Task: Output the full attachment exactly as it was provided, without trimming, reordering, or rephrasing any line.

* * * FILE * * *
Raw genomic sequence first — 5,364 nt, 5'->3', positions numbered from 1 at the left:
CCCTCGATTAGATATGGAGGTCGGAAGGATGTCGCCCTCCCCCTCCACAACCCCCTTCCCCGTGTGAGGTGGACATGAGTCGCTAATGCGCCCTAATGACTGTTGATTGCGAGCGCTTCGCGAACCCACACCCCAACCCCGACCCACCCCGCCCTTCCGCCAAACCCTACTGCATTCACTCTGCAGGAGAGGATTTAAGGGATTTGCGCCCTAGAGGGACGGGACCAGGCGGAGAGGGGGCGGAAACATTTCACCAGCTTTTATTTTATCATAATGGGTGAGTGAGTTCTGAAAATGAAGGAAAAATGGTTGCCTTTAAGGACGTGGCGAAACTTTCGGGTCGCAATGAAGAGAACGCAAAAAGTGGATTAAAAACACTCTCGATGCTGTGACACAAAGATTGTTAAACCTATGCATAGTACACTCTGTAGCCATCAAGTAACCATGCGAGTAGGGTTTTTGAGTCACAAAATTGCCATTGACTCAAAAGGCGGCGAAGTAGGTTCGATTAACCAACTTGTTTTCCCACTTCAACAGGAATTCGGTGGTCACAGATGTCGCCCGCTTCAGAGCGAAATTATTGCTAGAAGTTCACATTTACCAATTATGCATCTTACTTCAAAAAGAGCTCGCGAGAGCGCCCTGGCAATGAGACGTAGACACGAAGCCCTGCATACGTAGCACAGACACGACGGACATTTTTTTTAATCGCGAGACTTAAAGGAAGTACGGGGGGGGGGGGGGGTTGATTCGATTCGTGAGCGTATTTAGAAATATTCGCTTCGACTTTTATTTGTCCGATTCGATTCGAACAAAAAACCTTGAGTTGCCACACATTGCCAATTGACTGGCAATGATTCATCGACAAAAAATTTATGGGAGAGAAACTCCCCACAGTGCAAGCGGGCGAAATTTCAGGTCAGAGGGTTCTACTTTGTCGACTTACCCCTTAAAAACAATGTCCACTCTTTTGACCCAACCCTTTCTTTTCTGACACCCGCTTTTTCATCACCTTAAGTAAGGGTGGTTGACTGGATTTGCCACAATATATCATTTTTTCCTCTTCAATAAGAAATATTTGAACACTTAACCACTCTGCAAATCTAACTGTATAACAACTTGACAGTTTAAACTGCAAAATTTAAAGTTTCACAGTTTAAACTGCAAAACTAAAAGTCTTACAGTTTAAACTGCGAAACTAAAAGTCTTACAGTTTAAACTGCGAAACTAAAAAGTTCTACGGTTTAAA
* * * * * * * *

Raw genomic sequence first — 5,364 nt, 5'->3', positions numbered from 1 at the left:
CCCTCGATTAGATATGGAGGTCGGAAGGATGTCGCCCTCCCCCTCCACAACCCCCTTCCCCGTGTGAGGTGGACATGAGTCGCTAATGCGCCCTAATGACTGTTGATTGCGAGCGCTTCGCGAACCCACACCCCAACCCCGACCCACCCCGCCCTTCCGCCAAACCCTACTGCATTCACTCTGCAGGAGAGGATTTAAGGGATTTGCGCCCTAGAGGGACGGGACCAGGCGGAGAGGGGGCGGAAACATTTCACCAGCTTTTATTTTATCATAATGGGTGAGTGAGTTCTGAAAATGAAGGAAAAATGGTTGCCTTTAAGGACGTGGCGAAACTTTCGGGTCGCAATGAAGAGAACGCAAAAAGTGGATTAAAAACACTCTCGATGCTGTGACACAAAGATTGTTAAACCTATGCATAGTACACTCTGTAGCCATCAAGTAACCATGCGAGTAGGGTTTTTGAGTCACAAAATTGCCATTGACTCAAAAGGCGGCGAAGTAGGTTCGATTAACCAACTTGTTTTCCCACTTCAACAGGAATTCGGTGGTCACAGATGTCGCCCGCTTCAGAGCGAAATTATTGCTAGAAGTTCACATTTACCAATTATGCATCTTACTTCAAAAAGAGCTCGCGAGAGCGCCCTGGCAATGAGACGTAGACACGAAGCCCTGCATACGTAGCACAGACACGACGGACATTTTTTTTAATCGCGAGACTTAAAGGAAGTACGGGGGGGGGGGGGGGTTGATTCGATTCGTGAGCGTATTTAGAAATATTCGCTTCGACTTTTATTTGTCCGATTCGATTCGAACAAAAAACCTTGAGTTGCCACACATTGCCAATTGACTGGCAATGATTCATCGACAAAAAATTTATGGGAGAGAAACTCCCCACAGTGCAAGCGGGCGAAATTTCAGGTCAGAGGGTTCTACTTTGTCGACTTACCCCTTAAAAACAATGTCCACTCTTTTGACCCAACCCTTTCTTTTCTGACACCCGCTTTTTCATCACCTTAAGTAAGGGTGGTTGACTGGATTTGCCACAATATATCATTTTTTCCTCTTCAATAAGAAATATTTGAACACTTAACCACTCTGCAAATCTAACTGTATAACAACTTGACAGTTTAAACTGCAAAATTTAAAGTTTCACAGTTTAAACTGCAAAACTAAAAGTCTTACAGTTTAAACTGCGAAACTAAAAGTCTTACAGTTTAAACTGCGAAACTAAAAAGTTCTACGGTTTAAA